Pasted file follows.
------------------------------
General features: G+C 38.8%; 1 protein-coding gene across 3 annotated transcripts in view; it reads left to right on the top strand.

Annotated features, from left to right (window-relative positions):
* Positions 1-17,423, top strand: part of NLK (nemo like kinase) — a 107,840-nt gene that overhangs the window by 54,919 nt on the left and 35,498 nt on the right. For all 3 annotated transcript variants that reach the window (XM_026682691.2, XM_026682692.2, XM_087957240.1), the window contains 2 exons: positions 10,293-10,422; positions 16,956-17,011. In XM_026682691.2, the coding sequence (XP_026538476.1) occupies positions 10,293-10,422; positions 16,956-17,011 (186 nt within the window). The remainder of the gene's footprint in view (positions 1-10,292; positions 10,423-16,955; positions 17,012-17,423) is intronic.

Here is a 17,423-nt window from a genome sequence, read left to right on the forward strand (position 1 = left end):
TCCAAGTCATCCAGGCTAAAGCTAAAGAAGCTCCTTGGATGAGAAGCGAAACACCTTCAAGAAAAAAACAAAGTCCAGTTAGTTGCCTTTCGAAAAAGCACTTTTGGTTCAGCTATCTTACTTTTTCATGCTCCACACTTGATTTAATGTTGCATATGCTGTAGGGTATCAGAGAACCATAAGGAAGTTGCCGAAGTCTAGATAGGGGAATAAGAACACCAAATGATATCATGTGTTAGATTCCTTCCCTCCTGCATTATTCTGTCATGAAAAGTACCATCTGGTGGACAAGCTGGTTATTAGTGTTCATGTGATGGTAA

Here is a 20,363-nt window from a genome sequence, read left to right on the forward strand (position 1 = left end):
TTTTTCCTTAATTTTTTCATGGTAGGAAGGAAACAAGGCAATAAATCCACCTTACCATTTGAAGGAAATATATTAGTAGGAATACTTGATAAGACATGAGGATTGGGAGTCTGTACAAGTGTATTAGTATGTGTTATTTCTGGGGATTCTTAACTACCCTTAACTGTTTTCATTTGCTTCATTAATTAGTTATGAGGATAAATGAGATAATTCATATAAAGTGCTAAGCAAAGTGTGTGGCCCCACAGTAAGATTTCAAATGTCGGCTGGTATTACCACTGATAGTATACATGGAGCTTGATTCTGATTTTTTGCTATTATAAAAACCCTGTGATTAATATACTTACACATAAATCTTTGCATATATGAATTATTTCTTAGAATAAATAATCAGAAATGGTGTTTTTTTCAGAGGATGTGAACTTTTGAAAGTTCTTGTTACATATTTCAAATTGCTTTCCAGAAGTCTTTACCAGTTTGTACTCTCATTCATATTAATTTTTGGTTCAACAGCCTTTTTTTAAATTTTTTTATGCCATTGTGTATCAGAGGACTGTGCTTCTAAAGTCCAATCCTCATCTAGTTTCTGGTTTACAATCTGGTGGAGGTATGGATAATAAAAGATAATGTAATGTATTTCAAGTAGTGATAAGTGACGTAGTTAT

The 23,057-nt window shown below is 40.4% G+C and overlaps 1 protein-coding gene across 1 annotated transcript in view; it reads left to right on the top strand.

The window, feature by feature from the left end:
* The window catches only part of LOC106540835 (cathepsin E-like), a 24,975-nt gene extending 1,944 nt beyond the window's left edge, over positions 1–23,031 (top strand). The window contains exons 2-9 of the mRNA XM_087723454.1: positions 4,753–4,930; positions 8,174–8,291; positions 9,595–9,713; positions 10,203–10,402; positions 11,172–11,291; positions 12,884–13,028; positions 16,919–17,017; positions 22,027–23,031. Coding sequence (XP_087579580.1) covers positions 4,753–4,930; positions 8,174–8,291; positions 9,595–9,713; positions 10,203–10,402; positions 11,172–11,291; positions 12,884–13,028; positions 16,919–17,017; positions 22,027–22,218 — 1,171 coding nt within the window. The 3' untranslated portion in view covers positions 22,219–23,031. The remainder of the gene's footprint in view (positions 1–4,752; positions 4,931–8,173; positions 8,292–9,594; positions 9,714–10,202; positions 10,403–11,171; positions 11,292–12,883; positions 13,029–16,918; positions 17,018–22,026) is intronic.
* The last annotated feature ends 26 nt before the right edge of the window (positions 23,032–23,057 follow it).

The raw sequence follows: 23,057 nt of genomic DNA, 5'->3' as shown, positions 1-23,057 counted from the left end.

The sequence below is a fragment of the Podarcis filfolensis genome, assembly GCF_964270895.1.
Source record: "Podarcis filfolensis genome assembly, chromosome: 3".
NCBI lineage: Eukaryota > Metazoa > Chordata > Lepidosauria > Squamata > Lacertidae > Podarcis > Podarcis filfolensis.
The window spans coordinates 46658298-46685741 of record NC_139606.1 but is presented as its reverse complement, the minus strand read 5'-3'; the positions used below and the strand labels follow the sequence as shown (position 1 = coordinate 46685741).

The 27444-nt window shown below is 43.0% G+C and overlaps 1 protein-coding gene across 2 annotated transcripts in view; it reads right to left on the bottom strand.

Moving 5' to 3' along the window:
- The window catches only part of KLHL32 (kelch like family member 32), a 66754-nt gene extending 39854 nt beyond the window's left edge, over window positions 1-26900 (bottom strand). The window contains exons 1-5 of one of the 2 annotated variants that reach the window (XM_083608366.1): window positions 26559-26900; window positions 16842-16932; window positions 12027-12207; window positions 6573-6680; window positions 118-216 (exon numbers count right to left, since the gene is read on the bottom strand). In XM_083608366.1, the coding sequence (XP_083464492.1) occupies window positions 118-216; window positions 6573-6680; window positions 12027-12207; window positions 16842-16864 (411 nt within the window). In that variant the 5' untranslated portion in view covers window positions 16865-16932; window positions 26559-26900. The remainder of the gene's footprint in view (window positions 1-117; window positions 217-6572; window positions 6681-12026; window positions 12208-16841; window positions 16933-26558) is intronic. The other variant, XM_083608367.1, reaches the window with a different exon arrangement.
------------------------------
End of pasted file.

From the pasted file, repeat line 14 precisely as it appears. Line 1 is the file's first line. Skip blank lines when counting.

Source record: "Podarcis filfolensis genome assembly, chromosome: 3".